Story number two: In high school I remember joining in with my friends as we made fun of an overweight girl in our class. Teenagers can be cruel and many of the things we said, I’m sure, deeply hurt that poor girl. It was only later that I found out that she ate in order to comfort herself. Her home life was in shambles. Her parents fought all the time, her dad was an alcoholic, and her mom hardly ever left the couch. She hated school, her home, her life, and God so much that one day she decided to swallow a handful of her mother’s sleeping pills. Her attempt to kill herself failed, and after the police investigated they quickly determined she had to become a ward of the state. For years she was moved from foster parent to foster parent until she finally found a place she could call home. A place where she could begin the long struggle in forgiving all those who made fun of her, forgiving her parents, forgiving herself for thinking that she wasn’t worthy of love, and forgiving God for not being there when she needed God.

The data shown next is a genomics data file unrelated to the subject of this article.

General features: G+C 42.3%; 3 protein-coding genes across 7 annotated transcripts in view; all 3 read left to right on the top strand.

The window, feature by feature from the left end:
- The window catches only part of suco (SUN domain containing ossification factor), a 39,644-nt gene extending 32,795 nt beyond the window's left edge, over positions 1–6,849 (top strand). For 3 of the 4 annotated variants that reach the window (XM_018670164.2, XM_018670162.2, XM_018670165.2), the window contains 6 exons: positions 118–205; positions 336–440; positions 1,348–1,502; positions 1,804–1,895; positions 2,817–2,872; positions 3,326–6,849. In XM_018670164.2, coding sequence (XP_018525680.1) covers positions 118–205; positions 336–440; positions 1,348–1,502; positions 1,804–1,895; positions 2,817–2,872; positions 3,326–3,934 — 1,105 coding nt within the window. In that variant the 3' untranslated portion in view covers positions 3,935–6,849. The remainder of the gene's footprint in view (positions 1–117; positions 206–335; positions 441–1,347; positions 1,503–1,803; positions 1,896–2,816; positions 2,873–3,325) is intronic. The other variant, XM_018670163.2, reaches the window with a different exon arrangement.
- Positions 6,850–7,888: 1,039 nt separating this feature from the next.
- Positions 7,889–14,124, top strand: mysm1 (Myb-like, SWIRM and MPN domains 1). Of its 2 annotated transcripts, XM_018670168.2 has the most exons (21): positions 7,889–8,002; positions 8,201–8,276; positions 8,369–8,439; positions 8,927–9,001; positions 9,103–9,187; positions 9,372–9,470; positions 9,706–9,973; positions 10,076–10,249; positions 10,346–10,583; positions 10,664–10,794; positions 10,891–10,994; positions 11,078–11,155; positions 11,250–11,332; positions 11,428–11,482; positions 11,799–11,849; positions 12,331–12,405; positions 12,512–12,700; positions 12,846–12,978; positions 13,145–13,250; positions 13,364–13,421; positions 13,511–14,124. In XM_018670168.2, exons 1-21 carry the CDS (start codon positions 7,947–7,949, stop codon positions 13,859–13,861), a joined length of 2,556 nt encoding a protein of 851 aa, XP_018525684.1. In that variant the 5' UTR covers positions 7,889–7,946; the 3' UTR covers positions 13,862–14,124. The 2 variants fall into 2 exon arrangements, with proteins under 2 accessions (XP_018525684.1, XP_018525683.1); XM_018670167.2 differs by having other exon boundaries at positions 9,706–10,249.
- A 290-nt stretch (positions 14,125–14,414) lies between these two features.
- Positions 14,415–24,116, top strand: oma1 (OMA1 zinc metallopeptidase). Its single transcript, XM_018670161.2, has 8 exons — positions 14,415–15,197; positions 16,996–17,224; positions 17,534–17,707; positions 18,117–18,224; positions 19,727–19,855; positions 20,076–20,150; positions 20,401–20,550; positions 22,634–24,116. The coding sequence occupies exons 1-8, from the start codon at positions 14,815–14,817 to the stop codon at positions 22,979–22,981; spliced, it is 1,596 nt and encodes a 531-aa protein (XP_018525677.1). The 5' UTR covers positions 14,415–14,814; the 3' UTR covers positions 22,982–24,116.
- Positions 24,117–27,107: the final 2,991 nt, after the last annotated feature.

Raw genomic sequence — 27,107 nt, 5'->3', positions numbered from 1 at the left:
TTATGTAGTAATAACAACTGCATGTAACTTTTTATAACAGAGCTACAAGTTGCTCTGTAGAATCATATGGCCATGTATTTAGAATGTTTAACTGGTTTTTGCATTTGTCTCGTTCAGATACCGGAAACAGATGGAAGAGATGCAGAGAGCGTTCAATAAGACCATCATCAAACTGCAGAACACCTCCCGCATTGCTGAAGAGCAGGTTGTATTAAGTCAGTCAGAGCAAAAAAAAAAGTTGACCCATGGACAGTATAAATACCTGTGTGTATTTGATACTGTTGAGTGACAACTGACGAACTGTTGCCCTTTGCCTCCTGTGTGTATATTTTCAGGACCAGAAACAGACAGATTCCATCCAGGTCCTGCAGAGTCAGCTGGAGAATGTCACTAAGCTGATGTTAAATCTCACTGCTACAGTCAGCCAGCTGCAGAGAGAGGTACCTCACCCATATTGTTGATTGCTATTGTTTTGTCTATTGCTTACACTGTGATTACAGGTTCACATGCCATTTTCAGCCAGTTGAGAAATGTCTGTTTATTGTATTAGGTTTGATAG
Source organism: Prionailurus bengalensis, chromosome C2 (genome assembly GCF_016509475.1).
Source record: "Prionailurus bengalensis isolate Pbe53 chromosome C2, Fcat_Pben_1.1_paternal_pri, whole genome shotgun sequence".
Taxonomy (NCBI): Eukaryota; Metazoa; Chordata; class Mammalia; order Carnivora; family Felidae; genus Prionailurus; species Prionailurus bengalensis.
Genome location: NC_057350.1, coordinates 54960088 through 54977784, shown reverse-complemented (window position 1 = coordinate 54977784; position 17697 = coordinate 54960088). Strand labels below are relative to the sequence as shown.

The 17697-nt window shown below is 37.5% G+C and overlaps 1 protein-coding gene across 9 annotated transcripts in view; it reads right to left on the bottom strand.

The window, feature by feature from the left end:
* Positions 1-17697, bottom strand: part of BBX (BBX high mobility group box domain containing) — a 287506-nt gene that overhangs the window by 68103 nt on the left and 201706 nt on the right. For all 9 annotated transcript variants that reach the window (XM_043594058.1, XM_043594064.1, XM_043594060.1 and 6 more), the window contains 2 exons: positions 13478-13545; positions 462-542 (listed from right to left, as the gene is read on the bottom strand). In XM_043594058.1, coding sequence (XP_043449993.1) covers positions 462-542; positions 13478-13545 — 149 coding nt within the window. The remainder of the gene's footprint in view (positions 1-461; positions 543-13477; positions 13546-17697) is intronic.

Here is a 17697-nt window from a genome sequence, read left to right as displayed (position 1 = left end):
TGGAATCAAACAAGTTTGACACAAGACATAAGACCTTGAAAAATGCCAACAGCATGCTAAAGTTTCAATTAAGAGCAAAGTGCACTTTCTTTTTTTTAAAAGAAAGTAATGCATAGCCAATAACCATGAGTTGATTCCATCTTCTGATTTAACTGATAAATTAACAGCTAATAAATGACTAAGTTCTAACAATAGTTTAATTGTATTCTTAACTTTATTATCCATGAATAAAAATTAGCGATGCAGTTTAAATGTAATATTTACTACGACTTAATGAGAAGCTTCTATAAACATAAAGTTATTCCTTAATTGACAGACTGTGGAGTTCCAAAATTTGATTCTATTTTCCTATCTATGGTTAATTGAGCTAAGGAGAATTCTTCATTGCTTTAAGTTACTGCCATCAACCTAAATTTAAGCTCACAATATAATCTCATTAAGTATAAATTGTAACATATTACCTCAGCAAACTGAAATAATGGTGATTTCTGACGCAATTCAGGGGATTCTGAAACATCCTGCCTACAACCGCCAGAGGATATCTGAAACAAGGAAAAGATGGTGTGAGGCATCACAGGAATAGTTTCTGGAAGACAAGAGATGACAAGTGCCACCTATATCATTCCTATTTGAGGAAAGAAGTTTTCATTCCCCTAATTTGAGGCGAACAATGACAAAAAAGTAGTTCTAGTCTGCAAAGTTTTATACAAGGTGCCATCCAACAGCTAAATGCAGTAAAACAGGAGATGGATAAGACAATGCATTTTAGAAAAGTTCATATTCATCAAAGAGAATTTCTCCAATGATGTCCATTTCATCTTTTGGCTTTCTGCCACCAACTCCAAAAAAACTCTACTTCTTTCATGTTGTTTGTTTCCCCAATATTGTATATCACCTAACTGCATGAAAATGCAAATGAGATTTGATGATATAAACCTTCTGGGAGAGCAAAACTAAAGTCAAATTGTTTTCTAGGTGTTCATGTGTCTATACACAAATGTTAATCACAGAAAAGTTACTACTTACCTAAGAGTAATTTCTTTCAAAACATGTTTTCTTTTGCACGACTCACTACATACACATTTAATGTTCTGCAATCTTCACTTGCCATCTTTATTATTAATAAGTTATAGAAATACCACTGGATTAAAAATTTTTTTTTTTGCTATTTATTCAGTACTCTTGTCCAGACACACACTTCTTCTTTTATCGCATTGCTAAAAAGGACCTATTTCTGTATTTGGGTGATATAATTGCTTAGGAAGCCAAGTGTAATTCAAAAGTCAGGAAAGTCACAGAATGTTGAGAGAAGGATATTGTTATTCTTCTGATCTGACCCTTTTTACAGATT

Story number three: A few days ago I was making my rounds in the hospital when I met a woman in her 90s who was admitted from the nursing home. Because I was leading a healing service later that day, I was wearing my collar. Seeing me, the patient began to cry and pleaded with me to hear her confession. I told her I was an Episcopal priest and if she needed a Catholic priest for confession I’d be happy to call one for her. She told me she wasn’t Catholic she needed to really talk so I sat down and listened to her “confession.” The patient told me of always hiding the fact that she grew up very poor in rural Arkansas. She never had enough to eat, wore the same clothes day after day, and felt embarrassment and shame for working as a maid for her rich uncle. She spoke of never forgiving her father for not being rich and successful like his brother, whom she idolized. She said that she was so afraid of poverty she married for money and then proceeded to teach her only son that wealth was the most important thing in life. Looking back on her life, she felt responsible for how greed consumed her son and for his failed marriage. The patient was especially sorry for how she allowed fear to guide her life, all the resulting pain that she caused, and that’s why she needed to seek forgiveness.